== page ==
CEB Committe on Evolutionary Biology

Seaweed State of the Union

Courtney Stepien's research explores how evolutionary history and functional diversity of seaweed communities affects community response to changing environmental conditions. Courtney is advised by Cathy Pfister.

Original article from UChiago's ScienceLife:

A University of Chicago researcher has discovered that the type of carbon that seaweeds harness can impact the structure of ecological communities within coastal zones, a finding with wide implications—seaweeds could act as a barometer to measure how healthy coastal ecosystems are affected by climate change, and in particular ocean acidification. The study is published in the Journal of Ecology on October 20th, 2015.

 “This establishes a baseline of what seaweed in coastal communities look like right now and hopefully that will be valuable as we move forward as we learn more about how acidification and climate change affect the oceans,” said study author Courtney Stepien, a graduate student in the Committee on Evolutionary Biology.

Aquatic plants are crucial components to maintaining coastal ecosystems, which are important habitats for wildlife, leisure spots for millions of people and even important economic centers (if you’ve ever enjoyed nibbling on sushi or relished ice cream on a steamy summer day, for example, then you’ve participated in the seaweed economy).

One of the biggest environmental changes affecting the health of seaweeds today is ocean acidification, a process similar to soda carbonation. Carbon dioxide (CO2) in the air gets absorbed by water, forming an acid (which is why carbonated sodas are so acidic). As levels of atmospheric CO2 increase, more CO2 is being absorbed by ocean waters than ever before.

Some seaweeds have become specialized to use other forms of carbon besides CO2—specifically, bicarbonate, an electrolyte that forms naturally as CO2 reacts with water. For seaweeds, the ability to utilize bicarbonate been hypothesized as an evolutionary advantage, but this could change as ocean acidification increases CO2 levels in the oceans. And some species may not be able to cope with those changes.

Stepien began exploring this question on intertidal zones—areas that are above water at low tides and underwater at high tides—in the Pacific Northwest, but soon realized that the patterns of carbon usage she identified were part of a global trend. An analysis of 76 previously published studies provided her with a global matrix of seaweed data.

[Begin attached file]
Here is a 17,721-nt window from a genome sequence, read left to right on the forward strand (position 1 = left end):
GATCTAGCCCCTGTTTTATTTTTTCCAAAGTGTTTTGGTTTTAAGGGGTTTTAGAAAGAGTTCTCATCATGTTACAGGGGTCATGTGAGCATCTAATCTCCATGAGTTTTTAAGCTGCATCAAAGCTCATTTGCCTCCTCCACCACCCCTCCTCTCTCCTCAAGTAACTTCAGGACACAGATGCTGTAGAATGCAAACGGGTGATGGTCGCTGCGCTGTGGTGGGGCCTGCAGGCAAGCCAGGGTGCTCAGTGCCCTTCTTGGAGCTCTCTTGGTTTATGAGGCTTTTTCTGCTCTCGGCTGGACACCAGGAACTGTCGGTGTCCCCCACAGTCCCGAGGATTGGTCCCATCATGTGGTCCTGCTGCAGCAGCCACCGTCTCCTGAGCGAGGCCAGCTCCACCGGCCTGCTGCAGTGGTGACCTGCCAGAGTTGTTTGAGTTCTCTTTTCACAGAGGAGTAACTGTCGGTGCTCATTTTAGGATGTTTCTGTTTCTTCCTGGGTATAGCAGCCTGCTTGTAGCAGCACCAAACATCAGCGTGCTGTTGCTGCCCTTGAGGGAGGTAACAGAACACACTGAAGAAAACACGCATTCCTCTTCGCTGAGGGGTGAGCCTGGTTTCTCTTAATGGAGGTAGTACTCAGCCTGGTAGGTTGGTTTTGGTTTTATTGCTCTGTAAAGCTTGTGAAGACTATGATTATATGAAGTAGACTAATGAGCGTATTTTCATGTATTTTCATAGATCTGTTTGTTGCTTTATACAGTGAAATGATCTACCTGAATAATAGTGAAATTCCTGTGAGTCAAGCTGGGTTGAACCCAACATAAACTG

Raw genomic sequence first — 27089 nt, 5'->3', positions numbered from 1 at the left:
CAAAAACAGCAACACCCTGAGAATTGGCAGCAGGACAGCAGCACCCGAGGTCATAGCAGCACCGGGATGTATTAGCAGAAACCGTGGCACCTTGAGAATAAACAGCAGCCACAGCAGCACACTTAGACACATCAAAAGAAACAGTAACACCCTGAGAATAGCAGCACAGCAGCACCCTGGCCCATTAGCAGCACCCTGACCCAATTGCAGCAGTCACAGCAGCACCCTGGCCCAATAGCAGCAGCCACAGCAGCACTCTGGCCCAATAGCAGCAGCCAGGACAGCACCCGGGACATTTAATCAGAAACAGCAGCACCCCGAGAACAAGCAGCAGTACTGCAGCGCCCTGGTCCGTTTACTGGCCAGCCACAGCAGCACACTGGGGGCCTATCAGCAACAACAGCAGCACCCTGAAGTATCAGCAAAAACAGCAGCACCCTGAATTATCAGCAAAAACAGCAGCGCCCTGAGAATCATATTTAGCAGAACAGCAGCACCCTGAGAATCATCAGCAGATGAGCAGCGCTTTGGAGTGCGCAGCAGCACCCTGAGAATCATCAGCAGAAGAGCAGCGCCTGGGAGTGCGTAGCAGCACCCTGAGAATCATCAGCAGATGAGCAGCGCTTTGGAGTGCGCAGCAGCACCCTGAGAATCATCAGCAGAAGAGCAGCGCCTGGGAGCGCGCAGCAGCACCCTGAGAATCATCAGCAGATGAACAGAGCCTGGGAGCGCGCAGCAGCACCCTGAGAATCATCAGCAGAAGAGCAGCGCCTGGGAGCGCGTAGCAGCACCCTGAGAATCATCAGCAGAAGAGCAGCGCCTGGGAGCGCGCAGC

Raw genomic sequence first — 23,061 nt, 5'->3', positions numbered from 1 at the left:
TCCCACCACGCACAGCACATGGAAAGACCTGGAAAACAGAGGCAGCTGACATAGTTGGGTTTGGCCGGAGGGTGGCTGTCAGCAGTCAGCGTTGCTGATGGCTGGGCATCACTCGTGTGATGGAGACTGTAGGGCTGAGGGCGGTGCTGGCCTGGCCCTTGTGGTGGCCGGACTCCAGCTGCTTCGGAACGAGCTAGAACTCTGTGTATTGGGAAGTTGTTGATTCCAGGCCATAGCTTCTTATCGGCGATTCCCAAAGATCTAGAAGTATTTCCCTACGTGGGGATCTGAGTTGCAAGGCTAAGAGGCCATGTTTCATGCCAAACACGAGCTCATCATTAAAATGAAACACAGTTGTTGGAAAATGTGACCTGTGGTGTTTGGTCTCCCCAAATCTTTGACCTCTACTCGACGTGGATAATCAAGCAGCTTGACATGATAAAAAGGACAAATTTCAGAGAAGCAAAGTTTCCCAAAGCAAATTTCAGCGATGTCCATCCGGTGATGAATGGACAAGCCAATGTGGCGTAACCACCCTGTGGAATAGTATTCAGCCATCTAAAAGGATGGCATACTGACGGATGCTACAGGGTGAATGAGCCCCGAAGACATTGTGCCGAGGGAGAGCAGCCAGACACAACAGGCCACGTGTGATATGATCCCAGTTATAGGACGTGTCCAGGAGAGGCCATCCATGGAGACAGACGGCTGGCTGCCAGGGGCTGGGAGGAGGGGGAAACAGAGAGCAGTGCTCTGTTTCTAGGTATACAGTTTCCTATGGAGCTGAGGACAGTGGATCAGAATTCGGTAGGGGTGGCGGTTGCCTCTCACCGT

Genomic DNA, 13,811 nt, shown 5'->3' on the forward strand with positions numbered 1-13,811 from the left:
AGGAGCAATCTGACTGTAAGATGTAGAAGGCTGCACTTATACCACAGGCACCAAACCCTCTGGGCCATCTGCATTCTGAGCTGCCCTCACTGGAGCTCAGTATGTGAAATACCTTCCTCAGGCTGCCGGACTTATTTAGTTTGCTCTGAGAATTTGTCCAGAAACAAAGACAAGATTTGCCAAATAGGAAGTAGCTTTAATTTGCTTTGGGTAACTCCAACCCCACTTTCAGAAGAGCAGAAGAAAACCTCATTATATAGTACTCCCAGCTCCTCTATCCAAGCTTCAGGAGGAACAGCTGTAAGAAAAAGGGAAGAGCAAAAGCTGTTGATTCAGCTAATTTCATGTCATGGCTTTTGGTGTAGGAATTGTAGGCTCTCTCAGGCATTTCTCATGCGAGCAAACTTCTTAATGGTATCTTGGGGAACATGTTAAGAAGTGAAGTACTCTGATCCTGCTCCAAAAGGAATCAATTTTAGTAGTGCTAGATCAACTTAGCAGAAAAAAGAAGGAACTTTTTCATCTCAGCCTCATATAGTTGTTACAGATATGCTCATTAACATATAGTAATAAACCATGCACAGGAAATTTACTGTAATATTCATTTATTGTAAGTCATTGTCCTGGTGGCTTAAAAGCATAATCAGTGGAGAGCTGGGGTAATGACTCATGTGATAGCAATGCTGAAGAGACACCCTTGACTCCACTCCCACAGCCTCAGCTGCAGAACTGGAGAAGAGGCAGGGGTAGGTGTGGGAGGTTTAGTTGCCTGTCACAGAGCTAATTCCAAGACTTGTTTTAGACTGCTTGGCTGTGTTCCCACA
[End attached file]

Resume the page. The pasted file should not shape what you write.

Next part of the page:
Scientists can measure whether aquatic plants use CO2 or bicarbonate for their carbon sources, as each chemicals’ carbon atoms are slightly different; bicarbonate is considered ‘heavy’ while CO2 is ‘light’.

Stepien discovered that seaweeds at the poles are made of lighter carbon building blocks; they use more CO2. Tropical seaweeds are made of heavier carbon building blocks, and they utilize bicarbonate. Not only does latitude seem to impact carbon usage, but also areas with very large temperature fluctuations have the ‘heavy’ signature of bicarbonate usage.

How the tropical seaweeds will react to changing carbon resources that result from ocean acidification could be an early indicator of a shift in the makeup of coastal ecosystems. Will they be able to convert to using the extra CO2 or will there be large-scale changes to the species that make up local communities? Stepien’s work will provide a much-needed state of the field for these important research questions to proceed in the future.

“We don’t know much about how aquatic plants are contributing to the global carbon cycle,” Stepien muses. “That’s going to be really important as climate change becomes more and more important of an issue to address.”

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The study, “Impacts of geography, taxonomy and functional group on inorganic carbon use patterns in marine macrophytes,” was supported by the National Science Foundation (DGE1144082, DEB1311286, OCE0928232, DEB0919240) and the National Institutes of Health (T32 GM007197).